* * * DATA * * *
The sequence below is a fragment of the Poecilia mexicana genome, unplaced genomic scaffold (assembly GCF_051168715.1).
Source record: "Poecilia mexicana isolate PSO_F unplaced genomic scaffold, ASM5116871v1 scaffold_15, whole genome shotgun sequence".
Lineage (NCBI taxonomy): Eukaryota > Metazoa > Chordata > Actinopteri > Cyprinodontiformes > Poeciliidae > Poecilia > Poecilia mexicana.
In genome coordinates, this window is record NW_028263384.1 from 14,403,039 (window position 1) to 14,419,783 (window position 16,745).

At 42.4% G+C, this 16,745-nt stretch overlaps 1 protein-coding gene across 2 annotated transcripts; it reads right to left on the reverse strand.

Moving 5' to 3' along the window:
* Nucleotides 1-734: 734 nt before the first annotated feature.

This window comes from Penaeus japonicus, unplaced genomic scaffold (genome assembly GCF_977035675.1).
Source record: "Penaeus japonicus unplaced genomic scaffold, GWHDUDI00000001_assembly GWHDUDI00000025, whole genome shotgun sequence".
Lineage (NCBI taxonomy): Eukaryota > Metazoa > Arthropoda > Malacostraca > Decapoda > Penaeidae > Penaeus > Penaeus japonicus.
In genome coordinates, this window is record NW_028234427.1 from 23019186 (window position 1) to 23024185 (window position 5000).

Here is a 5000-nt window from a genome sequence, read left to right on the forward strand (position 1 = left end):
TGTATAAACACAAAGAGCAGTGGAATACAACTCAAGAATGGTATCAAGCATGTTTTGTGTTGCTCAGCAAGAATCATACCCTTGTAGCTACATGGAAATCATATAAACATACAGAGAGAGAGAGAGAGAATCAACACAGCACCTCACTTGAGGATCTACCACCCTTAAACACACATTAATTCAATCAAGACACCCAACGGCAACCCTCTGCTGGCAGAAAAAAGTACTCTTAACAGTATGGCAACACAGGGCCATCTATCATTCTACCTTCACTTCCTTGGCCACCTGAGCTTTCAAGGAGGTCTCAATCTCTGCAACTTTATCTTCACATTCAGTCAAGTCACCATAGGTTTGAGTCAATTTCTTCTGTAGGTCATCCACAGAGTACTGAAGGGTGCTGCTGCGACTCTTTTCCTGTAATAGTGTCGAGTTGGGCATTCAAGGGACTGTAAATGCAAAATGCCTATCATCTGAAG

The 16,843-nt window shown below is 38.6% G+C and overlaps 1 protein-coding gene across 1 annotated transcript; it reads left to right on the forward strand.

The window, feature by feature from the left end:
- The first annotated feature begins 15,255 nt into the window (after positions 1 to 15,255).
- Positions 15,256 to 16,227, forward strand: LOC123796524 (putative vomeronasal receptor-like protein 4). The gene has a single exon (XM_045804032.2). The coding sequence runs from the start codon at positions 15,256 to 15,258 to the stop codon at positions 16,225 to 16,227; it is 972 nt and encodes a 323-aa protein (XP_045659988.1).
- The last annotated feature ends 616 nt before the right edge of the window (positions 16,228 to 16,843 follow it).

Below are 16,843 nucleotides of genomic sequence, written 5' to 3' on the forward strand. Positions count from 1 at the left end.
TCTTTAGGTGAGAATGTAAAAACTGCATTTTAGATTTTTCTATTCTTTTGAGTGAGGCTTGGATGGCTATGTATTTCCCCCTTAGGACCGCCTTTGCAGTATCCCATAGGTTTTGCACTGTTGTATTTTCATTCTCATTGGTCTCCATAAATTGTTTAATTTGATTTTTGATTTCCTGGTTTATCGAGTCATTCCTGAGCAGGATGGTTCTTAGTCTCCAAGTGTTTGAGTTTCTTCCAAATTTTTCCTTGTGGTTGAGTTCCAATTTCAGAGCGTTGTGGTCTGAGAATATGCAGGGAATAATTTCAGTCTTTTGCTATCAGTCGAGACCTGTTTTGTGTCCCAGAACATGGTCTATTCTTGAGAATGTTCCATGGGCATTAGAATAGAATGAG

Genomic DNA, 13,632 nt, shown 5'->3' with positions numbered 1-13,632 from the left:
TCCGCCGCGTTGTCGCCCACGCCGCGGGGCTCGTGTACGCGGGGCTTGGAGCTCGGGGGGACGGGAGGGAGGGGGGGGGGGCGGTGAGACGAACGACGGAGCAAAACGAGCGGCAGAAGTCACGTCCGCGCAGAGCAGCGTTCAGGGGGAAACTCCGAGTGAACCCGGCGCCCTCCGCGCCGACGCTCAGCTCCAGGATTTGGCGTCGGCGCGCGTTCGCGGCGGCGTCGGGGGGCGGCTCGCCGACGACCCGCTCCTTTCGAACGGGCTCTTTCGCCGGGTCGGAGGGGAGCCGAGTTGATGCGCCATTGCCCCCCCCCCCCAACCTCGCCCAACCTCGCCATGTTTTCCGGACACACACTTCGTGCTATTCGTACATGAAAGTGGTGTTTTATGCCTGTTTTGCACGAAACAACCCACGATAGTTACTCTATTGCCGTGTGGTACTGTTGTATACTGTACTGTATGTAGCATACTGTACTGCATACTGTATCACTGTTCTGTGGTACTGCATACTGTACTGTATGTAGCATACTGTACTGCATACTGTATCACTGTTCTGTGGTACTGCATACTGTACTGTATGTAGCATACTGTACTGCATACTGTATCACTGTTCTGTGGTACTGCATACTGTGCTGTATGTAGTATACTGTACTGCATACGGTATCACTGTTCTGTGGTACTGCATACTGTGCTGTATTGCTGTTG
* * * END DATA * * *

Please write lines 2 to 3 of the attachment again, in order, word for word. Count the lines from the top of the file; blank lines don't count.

Source record: "Poecilia mexicana isolate PSO_F unplaced genomic scaffold, ASM5116871v1 scaffold_15, whole genome shotgun sequence".
Lineage (NCBI taxonomy): Eukaryota > Metazoa > Chordata > Actinopteri > Cyprinodontiformes > Poeciliidae > Poecilia > Poecilia mexicana.